yeppe - 1 year ago 70

Java Question

I want to reduce the complexity of this program and find count of elements greater than current/picked element in first loop (

`array[]`

`solved[]`

But If someone can suggest a better collection here in java that can reduce the complexity of this code that would also be highly appreciated.

`for (int i = 0; i < input; i++) {`

if (i < input - 1) {

count=0;

for (int j = i+1; j < input; j++) {

System.out.print((array[i])+" ");

System.out.print("> ");

System.out.print((array[j]) +""+(array[i] > array[j])+" ");

if (array[i] > array[j]) {

count++;

}

}

solved[i] = count;

}

}

for (int i = 0; i < input; i++) {

System.out.print(solved[i] + " ");

}

Say I have 4 elements in my

array[] -->86,77,15,93

solved[]-->2 1 0 0

2 because after 86 there are only two elements 77,15 lesser than 86

1 because after 77 there is only 15 lesser than 77

rest 15 <93 hence 0,0

Answer Source

There is actually a `O(n*logn)`

solution, but you should use a self balancing binary search tree such as red-black tree.

**Main idea of the algorithm:**

You will iterate through your array from right to left and insert in the tree triples `(value, sizeOfSubtree, countOfSmaller)`

. Variable `sizeOfSubtree`

will indicate the size of the subtree rooted at that element, while `countOfSmaller`

counts the number of elements that are smaller than this element and appear at the right side of it in the original array.

*Why binary search tree?* An important property of BST is that all nodes in the left subtree are smaller than the current node, and all in the right subtree are greater.

*Why self-balancing tree?* Because this will guarantee you `O(logn)`

time complexity while inserting a new element, so for n elements in array that will give `O(n*logn)`

in total.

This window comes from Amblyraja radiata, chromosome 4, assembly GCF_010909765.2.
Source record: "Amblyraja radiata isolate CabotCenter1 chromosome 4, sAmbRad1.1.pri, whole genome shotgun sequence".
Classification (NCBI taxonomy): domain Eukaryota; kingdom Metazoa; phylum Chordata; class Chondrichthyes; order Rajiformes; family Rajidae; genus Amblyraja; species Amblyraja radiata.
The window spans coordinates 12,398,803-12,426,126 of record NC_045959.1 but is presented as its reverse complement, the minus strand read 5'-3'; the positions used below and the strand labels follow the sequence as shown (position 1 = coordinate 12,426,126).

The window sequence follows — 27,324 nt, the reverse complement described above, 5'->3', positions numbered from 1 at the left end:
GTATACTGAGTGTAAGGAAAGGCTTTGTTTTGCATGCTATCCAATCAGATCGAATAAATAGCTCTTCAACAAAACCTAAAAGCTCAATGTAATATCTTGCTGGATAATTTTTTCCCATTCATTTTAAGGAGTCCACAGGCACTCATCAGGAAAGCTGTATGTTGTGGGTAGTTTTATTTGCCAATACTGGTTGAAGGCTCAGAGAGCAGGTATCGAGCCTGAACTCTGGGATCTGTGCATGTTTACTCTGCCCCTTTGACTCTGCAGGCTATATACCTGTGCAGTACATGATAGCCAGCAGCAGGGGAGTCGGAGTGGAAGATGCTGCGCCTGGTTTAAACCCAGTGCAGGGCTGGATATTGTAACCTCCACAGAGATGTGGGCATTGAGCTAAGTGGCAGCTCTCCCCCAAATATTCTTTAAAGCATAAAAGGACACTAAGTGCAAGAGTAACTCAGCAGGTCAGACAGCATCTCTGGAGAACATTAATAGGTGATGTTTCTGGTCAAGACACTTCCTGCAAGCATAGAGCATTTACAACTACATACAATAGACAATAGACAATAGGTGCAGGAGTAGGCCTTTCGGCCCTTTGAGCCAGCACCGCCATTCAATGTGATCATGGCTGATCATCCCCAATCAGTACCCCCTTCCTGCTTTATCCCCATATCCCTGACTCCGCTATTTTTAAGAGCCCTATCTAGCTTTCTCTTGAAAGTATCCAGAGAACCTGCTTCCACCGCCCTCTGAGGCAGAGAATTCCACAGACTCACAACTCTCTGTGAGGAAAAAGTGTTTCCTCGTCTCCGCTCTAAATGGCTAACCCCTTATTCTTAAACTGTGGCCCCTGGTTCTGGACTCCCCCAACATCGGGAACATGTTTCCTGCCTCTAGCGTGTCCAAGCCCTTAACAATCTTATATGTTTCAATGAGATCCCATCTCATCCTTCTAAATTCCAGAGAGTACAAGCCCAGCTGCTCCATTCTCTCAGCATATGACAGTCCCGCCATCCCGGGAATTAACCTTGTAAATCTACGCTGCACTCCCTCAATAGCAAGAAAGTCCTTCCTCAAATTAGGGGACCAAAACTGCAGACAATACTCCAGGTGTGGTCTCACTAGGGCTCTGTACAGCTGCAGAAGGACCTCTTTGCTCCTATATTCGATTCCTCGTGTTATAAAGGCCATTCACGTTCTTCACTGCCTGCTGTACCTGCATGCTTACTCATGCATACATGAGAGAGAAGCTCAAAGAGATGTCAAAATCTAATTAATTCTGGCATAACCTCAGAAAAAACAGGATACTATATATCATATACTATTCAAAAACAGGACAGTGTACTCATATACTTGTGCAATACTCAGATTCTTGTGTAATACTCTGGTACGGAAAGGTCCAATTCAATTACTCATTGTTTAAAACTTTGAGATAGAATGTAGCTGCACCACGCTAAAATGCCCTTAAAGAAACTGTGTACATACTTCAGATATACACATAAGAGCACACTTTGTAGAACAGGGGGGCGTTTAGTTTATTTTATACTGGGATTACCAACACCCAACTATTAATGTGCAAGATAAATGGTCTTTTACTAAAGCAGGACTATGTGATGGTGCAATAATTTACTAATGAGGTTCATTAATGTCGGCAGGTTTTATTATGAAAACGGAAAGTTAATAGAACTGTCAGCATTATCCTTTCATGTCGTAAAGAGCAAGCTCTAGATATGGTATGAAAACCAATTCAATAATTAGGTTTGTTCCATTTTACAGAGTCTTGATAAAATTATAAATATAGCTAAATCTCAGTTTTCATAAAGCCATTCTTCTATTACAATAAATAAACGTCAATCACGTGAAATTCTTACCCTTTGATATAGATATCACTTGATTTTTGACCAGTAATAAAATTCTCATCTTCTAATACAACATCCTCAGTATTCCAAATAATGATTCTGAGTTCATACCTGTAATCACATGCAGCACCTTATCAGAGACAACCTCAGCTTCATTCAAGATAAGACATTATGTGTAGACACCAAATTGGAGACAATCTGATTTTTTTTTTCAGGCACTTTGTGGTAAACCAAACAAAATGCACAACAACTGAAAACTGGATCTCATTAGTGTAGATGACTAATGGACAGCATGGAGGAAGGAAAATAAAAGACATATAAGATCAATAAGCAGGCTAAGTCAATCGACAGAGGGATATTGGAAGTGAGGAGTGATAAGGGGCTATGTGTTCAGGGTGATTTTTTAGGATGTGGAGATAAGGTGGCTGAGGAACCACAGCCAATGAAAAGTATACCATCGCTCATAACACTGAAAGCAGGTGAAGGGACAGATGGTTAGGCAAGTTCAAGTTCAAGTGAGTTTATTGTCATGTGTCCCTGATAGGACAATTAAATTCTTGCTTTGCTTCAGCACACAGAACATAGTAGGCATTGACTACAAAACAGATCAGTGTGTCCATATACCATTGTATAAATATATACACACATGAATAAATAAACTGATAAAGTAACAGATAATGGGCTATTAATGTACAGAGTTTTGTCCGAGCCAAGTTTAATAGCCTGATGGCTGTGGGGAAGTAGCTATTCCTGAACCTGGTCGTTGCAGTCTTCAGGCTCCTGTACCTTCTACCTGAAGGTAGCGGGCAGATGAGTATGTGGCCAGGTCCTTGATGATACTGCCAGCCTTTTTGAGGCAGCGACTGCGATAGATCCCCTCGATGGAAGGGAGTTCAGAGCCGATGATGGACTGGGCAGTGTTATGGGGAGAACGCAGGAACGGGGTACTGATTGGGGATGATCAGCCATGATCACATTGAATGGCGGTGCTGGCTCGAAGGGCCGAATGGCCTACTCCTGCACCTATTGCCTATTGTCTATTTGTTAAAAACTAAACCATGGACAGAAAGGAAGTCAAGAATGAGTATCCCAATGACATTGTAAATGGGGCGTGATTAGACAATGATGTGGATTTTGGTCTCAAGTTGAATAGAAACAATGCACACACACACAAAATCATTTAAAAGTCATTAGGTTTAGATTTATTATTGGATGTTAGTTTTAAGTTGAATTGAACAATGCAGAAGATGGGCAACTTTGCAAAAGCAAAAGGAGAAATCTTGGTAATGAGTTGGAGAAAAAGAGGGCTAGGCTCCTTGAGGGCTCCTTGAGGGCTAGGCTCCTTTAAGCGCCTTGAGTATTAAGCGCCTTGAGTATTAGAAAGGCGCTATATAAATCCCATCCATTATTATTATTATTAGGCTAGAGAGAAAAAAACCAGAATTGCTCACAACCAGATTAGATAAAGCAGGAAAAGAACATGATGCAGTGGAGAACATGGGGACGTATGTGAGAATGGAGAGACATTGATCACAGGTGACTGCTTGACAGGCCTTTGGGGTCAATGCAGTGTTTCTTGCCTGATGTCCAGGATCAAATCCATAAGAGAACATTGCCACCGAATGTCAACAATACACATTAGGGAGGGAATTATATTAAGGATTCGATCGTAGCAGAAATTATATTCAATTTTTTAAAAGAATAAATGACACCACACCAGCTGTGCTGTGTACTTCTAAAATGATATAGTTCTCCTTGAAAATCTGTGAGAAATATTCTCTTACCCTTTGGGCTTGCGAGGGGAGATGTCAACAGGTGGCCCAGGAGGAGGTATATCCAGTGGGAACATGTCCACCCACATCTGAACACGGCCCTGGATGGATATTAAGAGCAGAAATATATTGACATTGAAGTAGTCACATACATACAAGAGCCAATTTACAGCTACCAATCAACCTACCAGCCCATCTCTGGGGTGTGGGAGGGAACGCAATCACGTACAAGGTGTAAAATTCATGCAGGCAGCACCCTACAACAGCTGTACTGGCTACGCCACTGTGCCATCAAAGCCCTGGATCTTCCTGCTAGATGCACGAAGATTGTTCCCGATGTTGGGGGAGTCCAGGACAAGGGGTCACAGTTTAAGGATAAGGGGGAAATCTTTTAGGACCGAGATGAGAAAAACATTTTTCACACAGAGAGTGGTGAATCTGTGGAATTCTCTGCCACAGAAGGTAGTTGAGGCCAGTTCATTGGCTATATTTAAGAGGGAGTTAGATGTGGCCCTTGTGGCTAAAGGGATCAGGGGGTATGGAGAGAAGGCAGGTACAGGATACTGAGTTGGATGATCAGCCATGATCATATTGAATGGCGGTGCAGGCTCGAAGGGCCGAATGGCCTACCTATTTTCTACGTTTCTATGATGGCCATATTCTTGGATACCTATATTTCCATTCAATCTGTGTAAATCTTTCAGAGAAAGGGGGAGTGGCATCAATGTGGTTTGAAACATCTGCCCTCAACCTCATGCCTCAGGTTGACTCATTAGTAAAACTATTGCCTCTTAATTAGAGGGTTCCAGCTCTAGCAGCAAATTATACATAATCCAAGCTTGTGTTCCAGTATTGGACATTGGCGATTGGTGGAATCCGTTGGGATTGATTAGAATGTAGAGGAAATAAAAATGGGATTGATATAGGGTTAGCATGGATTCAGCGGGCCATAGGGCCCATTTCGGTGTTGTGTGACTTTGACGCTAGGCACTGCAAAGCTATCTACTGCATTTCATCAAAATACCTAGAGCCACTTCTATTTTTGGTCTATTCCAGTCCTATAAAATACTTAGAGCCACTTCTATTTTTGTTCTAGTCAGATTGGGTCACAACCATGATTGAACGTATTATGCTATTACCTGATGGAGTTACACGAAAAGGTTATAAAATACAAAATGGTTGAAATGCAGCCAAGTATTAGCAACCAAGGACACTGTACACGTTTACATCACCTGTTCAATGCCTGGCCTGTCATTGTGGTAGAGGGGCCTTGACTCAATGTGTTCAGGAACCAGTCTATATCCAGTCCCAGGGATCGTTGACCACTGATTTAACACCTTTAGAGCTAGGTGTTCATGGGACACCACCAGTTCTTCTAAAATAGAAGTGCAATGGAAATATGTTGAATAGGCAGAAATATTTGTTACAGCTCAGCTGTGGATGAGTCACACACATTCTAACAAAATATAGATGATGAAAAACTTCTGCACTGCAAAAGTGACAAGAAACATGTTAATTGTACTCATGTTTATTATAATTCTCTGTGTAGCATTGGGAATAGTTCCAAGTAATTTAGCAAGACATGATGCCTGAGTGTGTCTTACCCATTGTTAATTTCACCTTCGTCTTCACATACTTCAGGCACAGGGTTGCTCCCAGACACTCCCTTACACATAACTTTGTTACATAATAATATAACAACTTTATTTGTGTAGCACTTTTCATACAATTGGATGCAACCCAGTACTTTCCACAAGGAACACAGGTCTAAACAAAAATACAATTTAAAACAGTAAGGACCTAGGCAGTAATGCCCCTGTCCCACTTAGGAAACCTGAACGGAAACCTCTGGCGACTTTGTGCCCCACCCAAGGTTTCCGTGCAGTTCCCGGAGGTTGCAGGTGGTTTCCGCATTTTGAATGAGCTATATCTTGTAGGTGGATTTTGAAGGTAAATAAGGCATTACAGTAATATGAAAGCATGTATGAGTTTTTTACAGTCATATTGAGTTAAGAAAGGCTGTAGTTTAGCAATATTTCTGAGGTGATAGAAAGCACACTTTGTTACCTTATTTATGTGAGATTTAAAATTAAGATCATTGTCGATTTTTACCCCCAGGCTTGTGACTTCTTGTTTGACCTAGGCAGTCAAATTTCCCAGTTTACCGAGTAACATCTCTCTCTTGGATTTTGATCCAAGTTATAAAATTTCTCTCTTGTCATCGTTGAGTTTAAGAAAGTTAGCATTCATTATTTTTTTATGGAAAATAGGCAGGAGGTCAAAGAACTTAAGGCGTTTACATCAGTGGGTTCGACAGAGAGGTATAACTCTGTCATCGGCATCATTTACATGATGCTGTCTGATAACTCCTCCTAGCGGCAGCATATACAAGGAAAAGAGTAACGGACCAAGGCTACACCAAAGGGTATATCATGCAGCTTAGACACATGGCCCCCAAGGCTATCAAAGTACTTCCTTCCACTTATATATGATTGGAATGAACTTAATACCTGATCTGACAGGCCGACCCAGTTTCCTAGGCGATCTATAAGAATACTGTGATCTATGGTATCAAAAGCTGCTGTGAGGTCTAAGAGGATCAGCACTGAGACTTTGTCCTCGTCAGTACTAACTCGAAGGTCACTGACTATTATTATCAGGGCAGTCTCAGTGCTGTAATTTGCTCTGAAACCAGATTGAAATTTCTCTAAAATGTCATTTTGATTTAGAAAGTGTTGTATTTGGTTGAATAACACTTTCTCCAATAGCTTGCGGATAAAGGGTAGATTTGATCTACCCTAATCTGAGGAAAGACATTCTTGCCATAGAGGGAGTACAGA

When you insert a new element you will also calculate the value of `countOfSmaller`

by counting elements that are currently in the tree and are smaller than this element - exactly what are we looking for. Upon inserting in the tree compare the new element with the existing nodes, starting with the root. **Important:** if the value of the new element is greater than the value of the root, it means that is also greater than all the nodes in the left subtree of root. Therefore, set `countOfSmaller`

to the `sizeOfSubtree`

of root's left child + 1 (because the new element is also greater than root) and proceed recursively in the right subtree. If it is smaller than root, it goes to the left subtree of root. In both cases increment `sizeOfSubtree`

of root and proceed recursively. While rebalancing the tree, just update the `sizeOfSubtree`

for nodes that are included in left/right rotation and that's it.

Sample code:

```
public class Test
{
static class Node {
public int value, countOfSmaller, sizeOfSubtree;
public Node left, right;
public Node(int val, int count) {
value = val;
countOfSmaller = count;
sizeOfSubtree = 1; /** You always add a new node as a leaf */
System.out.println("For element " + val + " the number of smaller elements to the right is " + count);
}
}
static Node insert(Node node, int value, int countOfSmaller)
{
if (node == null)
return new Node(value, countOfSmaller);
if (value > node.value)
node.right = insert(node.right, value, countOfSmaller + size(node.left) + 1);
else
node.left = insert(node.left, value, countOfSmaller);
node.sizeOfSubtree = size(node.left) + size(node.right) + 1;
/** Here goes the rebalancing part. In case that you plan to use AVL, you will need an additional variable that will keep the height of the subtree.
In case of red-black tree, you will need an additional variable that will indicate whether the node is red or black */
return node;
}
static int size(Node n)
{
return n == null ? 0 : n.sizeOfSubtree;
}
public static void main(String[] args)
{
int[] array = {13, 8, 4, 7, 1, 11};
Node root = insert(null, array[array.length - 1], 0);
for(int i = array.length - 2; i >= 0; i--)
insert(root, array[i], 0); /** When you introduce rebalancing, this should be root = insert(root, array[i], 0); */
}
}
```